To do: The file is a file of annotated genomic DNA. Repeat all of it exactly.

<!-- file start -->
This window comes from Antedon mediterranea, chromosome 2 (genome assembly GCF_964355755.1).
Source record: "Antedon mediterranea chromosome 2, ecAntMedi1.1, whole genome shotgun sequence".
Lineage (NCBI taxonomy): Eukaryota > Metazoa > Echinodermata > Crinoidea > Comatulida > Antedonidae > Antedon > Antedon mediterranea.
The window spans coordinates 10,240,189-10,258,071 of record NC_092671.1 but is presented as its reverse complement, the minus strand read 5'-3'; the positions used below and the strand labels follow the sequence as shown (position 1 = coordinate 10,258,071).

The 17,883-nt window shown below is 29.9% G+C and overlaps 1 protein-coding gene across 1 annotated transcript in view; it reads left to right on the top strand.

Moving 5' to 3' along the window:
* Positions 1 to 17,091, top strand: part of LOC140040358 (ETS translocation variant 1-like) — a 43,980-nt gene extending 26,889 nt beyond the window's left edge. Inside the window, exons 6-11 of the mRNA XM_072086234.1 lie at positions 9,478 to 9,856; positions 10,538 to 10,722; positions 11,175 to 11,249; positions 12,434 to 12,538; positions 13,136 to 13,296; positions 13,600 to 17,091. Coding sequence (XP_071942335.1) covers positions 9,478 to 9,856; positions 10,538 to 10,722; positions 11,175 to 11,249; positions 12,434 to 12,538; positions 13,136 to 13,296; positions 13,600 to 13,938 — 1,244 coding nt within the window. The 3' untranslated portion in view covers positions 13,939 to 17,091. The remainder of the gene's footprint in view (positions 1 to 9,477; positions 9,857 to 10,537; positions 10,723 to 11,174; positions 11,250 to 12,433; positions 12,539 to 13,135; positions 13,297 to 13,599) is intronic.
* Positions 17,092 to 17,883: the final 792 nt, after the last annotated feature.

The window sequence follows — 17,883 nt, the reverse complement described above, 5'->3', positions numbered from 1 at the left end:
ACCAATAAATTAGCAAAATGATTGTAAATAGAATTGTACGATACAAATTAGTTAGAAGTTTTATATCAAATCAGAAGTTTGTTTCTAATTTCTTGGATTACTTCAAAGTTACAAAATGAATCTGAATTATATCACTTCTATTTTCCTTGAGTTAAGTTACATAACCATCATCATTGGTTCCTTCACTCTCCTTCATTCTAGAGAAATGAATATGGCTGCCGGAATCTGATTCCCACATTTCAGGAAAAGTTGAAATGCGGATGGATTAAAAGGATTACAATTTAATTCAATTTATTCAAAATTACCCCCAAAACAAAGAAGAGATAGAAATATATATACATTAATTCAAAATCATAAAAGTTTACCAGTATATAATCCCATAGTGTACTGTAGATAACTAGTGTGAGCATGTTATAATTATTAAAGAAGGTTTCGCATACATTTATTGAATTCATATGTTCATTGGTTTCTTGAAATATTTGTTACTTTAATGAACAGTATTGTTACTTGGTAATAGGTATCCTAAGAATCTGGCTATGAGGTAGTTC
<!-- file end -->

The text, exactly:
This window comes from Antedon mediterranea, chromosome 2 (genome assembly GCF_964355755.1).
Source record: "Antedon mediterranea chromosome 2, ecAntMedi1.1, whole genome shotgun sequence".
Lineage (NCBI taxonomy): Eukaryota > Metazoa > Echinodermata > Crinoidea > Comatulida > Antedonidae > Antedon > Antedon mediterranea.
The window spans coordinates 10,240,189-10,258,071 of record NC_092671.1 but is presented as its reverse complement, the minus strand read 5'-3'; the positions used below and the strand labels follow the sequence as shown (position 1 = coordinate 10,258,071).

The 17,883-nt window shown below is 29.9% G+C and overlaps 1 protein-coding gene across 1 annotated transcript in view; it reads left to right on the top strand.

Moving 5' to 3' along the window:
* Positions 1 to 17,091, top strand: part of LOC140040358 (ETS translocation variant 1-like) — a 43,980-nt gene extending 26,889 nt beyond the window's left edge. Inside the window, exons 6-11 of the mRNA XM_072086234.1 lie at positions 9,478 to 9,856; positions 10,538 to 10,722; positions 11,175 to 11,249; positions 12,434 to 12,538; positions 13,136 to 13,296; positions 13,600 to 17,091. Coding sequence (XP_071942335.1) covers positions 9,478 to 9,856; positions 10,538 to 10,722; positions 11,175 to 11,249; positions 12,434 to 12,538; positions 13,136 to 13,296; positions 13,600 to 13,938 — 1,244 coding nt within the window. The 3' untranslated portion in view covers positions 13,939 to 17,091. The remainder of the gene's footprint in view (positions 1 to 9,477; positions 9,857 to 10,537; positions 10,723 to 11,174; positions 11,250 to 12,433; positions 12,539 to 13,135; positions 13,297 to 13,599) is intronic.
* Positions 17,092 to 17,883: the final 792 nt, after the last annotated feature.

The window sequence follows — 17,883 nt, the reverse complement described above, 5'->3', positions numbered from 1 at the left end:
ACCAATAAATTAGCAAAATGATTGTAAATAGAATTGTACGATACAAATTAGTTAGAAGTTTTATATCAAATCAGAAGTTTGTTTCTAATTTCTTGGATTACTTCAAAGTTACAAAATGAATCTGAATTATATCACTTCTATTTTCCTTGAGTTAAGTTACATAACCATCATCATTGGTTCCTTCACTCTCCTTCATTCTAGAGAAATGAATATGGCTGCCGGAATCTGATTCCCACATTTCAGGAAAAGTTGAAATGCGGATGGATTAAAAGGATTACAATTTAATTCAATTTATTCAAAATTACCCCCAAAACAAAGAAGAGATAGAAATATATATACATTAATTCAAAATCATAAAAGTTTACCAGTATATAATCCCATAGTGTACTGTAGATAACTAGTGTGAGCATGTTATAATTATTAAAGAAGGTTTCGCATACATTTATTGAATTCATATGTTCATTGGTTTCTTGAAATATTTGTTACTTTAATGAACAGTATTGTTACTTGGTAATAGGTATCCTAAGAATCTGGCTATGAGGTAGTTC